Still, I would have preferred if the adults with whom I stood could have done the socially appropriate thing and pretended they didn't notice the change.

Instead, Katie's comment prompted a full-blown symposium among the parents about hair color, including the relative merits of going gray, why men look distinguished and women look haggard as we age, and the going rate for highlights.

I've been a mom long enough to know that children simply must blurt out what pops into their heads. They don't yet have filters between the brain and the mouth to prohibit the odd question or comment whenever it occurs to them, even if the passing thought will compromise mom's delicate sense of propriety.

This is why women everywhere must suffer while standing at the grocery store checkout when a child looks up at her and says, "What's that big red thing on your chin?" (Or worse, "Eew, gross. There's something hanging from your nose.")

Dignity? Be serious.

I suppose it would be a genuinely self-possessed woman, if not an earthy one, who could respond, "It's a pimple, honey. Women get them when our hormones surge or when we're really stressed out. I spent 10 minutes this morning trying to hide it with concealer, but the makeup has worn off. I guess Mommy needs to touch it up, huh?"

I'm not that self-assured.

I respond like this: "Here's a quarter. Go get a gum ball." Then I prop my elbow on that little shelf meant for writing checks, sink my chin into my cupped hand and attempt to hide both the offending blemish and my embarrassment.

At some point — perhaps when one of my children conspicuously asked if I knew that my pants were too short — I realized I haven't done an adequate job of conveying to them that mothers are, in fact, people with feelings.

This is an eye-opener for most children. They think of us as "bionic moms" — flesh on the outside, mechanical on the inside — maternal machines whose only emotional concerns are for the well-being and happiness of our offspring.

Revealing our true emotional selves is critical. Otherwise, how can we teach them that everyone has feelings that can be injured and that kindness and charity begin at home? They need to know that mothers are first and foremost grown women who deserve thoughtfulness and respect.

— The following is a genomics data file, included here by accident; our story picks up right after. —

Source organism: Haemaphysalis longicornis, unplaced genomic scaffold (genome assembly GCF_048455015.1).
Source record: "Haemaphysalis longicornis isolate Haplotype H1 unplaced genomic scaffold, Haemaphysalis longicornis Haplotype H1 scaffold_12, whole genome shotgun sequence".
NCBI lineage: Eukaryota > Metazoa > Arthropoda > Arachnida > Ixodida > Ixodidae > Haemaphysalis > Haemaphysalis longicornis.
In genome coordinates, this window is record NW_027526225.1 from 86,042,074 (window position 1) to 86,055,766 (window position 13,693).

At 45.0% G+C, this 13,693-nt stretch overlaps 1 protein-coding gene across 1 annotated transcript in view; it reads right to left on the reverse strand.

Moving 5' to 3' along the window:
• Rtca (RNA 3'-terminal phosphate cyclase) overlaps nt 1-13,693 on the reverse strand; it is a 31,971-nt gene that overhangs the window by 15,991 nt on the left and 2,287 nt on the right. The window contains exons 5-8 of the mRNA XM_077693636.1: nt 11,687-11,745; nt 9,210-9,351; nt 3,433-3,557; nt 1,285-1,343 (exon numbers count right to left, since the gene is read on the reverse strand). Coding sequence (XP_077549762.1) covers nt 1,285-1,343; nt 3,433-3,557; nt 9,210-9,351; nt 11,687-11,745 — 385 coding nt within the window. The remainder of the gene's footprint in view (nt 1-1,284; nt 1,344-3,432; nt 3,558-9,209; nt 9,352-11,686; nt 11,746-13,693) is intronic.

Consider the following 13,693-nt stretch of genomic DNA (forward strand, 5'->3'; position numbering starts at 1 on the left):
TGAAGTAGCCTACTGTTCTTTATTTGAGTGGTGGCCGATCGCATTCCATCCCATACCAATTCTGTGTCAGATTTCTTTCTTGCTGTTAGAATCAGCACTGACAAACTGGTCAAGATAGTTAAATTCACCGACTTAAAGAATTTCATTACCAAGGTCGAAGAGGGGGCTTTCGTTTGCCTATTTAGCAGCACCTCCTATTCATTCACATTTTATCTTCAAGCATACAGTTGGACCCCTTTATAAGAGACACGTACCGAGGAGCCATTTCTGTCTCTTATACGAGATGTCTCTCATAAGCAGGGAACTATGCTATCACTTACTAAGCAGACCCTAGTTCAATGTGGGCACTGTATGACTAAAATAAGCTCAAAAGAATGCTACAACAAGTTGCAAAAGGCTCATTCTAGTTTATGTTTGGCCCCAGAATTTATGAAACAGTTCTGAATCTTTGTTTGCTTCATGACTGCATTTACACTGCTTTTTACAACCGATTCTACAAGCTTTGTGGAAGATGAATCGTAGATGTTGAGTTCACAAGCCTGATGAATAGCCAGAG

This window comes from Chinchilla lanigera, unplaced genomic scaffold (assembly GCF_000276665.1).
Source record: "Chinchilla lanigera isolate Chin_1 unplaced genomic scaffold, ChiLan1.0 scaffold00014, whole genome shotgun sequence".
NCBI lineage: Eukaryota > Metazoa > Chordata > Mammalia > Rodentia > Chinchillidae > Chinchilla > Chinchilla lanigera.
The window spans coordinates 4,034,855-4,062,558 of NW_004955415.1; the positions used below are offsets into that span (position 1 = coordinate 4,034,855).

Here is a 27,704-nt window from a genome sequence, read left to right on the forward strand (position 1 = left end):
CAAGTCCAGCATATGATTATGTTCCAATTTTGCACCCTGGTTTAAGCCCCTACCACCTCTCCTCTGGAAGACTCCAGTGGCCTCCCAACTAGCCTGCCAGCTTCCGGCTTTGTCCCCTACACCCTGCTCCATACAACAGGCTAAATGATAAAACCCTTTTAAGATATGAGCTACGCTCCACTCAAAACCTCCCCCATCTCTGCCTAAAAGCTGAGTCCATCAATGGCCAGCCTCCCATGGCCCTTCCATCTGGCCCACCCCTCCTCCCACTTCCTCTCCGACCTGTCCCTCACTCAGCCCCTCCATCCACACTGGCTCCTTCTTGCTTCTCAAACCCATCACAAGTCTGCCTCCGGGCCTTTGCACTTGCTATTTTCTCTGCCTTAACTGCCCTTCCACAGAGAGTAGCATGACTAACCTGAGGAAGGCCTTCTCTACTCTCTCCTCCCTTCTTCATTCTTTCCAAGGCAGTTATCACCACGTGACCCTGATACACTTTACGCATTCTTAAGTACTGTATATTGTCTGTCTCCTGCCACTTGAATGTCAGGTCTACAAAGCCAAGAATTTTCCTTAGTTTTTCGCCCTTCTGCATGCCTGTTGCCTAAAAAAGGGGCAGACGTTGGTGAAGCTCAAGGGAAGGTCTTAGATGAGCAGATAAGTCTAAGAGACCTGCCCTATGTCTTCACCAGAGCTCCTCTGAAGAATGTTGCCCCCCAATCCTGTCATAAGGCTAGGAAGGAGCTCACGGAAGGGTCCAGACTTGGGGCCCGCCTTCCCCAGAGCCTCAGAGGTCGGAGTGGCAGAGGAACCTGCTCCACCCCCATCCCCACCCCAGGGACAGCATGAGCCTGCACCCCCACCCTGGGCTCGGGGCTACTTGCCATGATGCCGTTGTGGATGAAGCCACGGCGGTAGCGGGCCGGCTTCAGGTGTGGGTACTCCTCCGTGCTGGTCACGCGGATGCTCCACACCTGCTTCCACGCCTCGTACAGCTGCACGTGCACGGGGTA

Without this life lesson, we could end up with a generation of self-absorbed, insensitive buffoons; children who "dis" their moms and everyone else they encounter.

Oh wait. We have that.

Let's just say I'm doing my part to mitigate the cultural trend toward bluntness.

I don't recall the comment that caused me to snap, but finally I did. We were in the van — a great place to snap if you must because your children are captive — and I let loose with a list of offenses I have endured, or at least a few that illustrated my point.

I confess I exaggerated my emotional distress to encourage genuine remorse, but you could hardly blame me.

By the time I was finished, I had conducted a guided tour on a guilt trip intended to raise the collective consciousness of my brood. I think I even yelled something like, "Come hell or high water, I'm going to teach you how to be nice" (all the more effective with the veins popping out of my neck).

I can't say for sure if it worked, but the other day, I walked into the living room and one of my girls asked, "What's that smell?"

Lucky for her, she liked my cologne.

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JWR contributor Marybeth Hicks, a wife of 18 years and mother of four children, lives in the Midwest. She uses her column to share her perspective on issues and experiences that shape families nationwide. To comment, please click here.


© 2006, Marybeth Hicks